And maybe that’s the other connection (aside from poetry and comics) I see between Browning’s first ‘book-book’ (as people sometimes say) and Joe Brainard’s Collected Writings just out from the Library of America, which arrived in yesterday’s mail. As far as I know, all of Brainard’s writing, with the exception of Granary’s wonderful edition of I Remember, has been out of print for a long, long, time. So long in fact, that for writers of my generation and younger, the only way to read Brainard has been in special collections libraries. On a ‘now or never whim’ I bought a very rare copy Brainard’s Bolinas Journal a few weeks ago, in part, because it was the first book published by Bill Berkson’s by Big Sky Books in 1971. The cover mimics a classic composition notebook, and it includes journal entries and a lot drawings (some comics, some not) and holograph poems from Brainard’s first visit to Bolinas. I was worried that a book with so much graphic complexity wouldn’t be included in The Collected Writings, or worse, that the publisher would reprint the text and omit the images. But happily, it’s here, with all of the images and text that were included in the magnificent first edition, sans cover and colophon. It’s a very ambitious undertaking, a marvel to behold, and I’d like to extend my thanks to Ron Padgett for his dedicated work as editor of this book, as well as The Library of America for producing it with integrity and imagination. Together, they have made it possible for present and future generations to experience The Collected Writings of Joe Brainard.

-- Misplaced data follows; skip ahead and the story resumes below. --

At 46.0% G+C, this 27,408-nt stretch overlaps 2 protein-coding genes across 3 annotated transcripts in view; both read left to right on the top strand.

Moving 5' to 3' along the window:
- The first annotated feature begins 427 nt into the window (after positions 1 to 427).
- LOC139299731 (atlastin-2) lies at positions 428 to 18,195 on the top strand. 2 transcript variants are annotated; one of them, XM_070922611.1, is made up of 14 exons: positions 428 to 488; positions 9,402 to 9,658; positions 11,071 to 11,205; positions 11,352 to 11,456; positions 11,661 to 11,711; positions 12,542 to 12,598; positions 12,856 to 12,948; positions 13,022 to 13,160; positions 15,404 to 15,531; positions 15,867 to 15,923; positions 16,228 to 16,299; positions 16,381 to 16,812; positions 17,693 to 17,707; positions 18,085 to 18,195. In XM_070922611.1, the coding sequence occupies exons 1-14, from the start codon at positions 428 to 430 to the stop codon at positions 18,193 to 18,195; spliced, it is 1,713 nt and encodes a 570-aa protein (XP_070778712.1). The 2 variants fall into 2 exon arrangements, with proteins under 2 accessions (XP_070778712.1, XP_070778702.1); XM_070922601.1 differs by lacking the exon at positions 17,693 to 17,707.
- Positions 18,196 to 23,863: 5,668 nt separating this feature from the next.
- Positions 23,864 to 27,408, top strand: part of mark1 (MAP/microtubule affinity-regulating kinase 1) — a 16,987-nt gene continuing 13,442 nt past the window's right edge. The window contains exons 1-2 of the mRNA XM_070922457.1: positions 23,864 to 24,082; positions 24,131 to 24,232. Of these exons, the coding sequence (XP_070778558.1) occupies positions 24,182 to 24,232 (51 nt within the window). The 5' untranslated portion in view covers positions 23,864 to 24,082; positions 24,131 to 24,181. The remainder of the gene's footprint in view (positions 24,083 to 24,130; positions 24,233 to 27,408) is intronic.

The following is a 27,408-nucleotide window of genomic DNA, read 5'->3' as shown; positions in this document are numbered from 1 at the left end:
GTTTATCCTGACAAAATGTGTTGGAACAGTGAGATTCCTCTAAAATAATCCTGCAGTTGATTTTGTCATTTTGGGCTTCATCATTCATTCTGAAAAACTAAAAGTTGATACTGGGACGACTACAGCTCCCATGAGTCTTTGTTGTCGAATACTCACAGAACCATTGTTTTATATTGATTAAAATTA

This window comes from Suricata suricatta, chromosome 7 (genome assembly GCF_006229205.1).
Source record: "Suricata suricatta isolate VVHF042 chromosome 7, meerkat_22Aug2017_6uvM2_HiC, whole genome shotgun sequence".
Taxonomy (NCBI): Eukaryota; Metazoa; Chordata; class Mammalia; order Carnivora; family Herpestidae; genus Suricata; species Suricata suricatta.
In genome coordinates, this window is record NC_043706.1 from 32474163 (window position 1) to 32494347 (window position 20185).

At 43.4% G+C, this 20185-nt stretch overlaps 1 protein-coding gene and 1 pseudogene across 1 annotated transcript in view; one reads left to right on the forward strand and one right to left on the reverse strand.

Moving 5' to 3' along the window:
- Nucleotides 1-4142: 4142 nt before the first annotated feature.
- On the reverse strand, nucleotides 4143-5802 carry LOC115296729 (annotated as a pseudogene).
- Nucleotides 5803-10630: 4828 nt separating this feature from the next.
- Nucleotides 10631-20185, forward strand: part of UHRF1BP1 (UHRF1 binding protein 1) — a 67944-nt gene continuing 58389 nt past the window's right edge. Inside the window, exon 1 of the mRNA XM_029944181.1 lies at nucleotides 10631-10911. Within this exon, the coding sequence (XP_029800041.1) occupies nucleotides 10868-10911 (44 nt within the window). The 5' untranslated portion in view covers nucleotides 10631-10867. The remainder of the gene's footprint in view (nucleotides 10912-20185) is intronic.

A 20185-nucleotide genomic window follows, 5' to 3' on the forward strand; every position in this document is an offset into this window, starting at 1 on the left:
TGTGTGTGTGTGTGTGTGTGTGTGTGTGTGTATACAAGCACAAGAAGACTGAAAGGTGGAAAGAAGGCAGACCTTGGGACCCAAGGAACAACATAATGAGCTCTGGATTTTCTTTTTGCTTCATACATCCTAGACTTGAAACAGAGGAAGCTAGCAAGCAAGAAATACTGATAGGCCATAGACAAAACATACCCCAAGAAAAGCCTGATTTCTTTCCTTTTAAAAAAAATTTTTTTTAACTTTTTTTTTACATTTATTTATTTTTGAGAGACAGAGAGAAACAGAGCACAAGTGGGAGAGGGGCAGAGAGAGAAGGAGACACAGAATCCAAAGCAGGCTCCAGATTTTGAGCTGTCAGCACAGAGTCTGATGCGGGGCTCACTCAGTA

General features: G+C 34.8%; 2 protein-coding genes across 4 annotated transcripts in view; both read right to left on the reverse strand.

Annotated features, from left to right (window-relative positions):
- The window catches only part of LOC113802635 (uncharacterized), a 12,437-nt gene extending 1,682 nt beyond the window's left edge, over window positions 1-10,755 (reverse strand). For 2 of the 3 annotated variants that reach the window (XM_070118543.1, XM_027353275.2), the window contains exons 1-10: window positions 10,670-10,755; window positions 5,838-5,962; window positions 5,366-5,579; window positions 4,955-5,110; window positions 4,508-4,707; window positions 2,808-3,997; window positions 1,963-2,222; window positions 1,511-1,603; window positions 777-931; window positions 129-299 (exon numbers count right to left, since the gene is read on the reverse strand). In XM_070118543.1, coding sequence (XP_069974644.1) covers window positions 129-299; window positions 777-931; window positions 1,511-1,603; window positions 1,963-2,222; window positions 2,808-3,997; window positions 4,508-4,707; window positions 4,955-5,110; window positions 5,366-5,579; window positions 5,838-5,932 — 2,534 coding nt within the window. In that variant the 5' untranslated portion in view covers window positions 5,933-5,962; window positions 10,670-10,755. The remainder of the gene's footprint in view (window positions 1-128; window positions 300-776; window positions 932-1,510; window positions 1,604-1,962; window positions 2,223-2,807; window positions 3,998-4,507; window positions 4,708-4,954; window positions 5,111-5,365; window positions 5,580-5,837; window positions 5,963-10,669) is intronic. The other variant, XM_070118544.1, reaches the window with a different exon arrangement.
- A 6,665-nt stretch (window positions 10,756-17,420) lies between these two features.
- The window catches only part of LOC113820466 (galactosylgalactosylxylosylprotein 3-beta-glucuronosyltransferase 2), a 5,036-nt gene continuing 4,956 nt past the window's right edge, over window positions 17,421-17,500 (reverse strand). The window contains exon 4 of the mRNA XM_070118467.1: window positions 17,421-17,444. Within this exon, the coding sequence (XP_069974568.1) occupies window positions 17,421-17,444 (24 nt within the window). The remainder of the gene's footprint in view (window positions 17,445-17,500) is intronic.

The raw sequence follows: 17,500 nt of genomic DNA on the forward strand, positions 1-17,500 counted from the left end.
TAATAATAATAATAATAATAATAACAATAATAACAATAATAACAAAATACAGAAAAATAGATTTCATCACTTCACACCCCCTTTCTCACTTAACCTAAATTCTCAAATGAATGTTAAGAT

I first read about Mina Loy in 1987, in Shari Benstock's book about twenty-odd women artists and writers living and working in Paris in the decades 1900 until 1940 - Women of the Left Bank (University of Texas Press, 1986). Of course Gertrude Stein was the prominent or most-known figure in this community. It took many years for some of her less widely read contemporaries to gain notice. London-born Mina Loy was a painter, poet, essayist, sculptor, collagist and a member of the prestigious Salon d'Automne in early twentieth-century Paris. She was in a relationship with the proto-Dadaist poet and pugilist, Arthur Cravan until he disappeared, mysteriously, possibly into the ocean, off the coast of Mexico in 1918. She became involved in the Italian Futurist movement but soon became disillusioned by it and began to write satirically about Futurists' attitudes towards women. Her poetry was praised in journals by T.S. Eliot, Ezra Pound and, later, by Kenneth Rexroth. She lived for three decades in France and Italy moving, in 1936, to Lower Manhattan and the Bowery in the United States of America.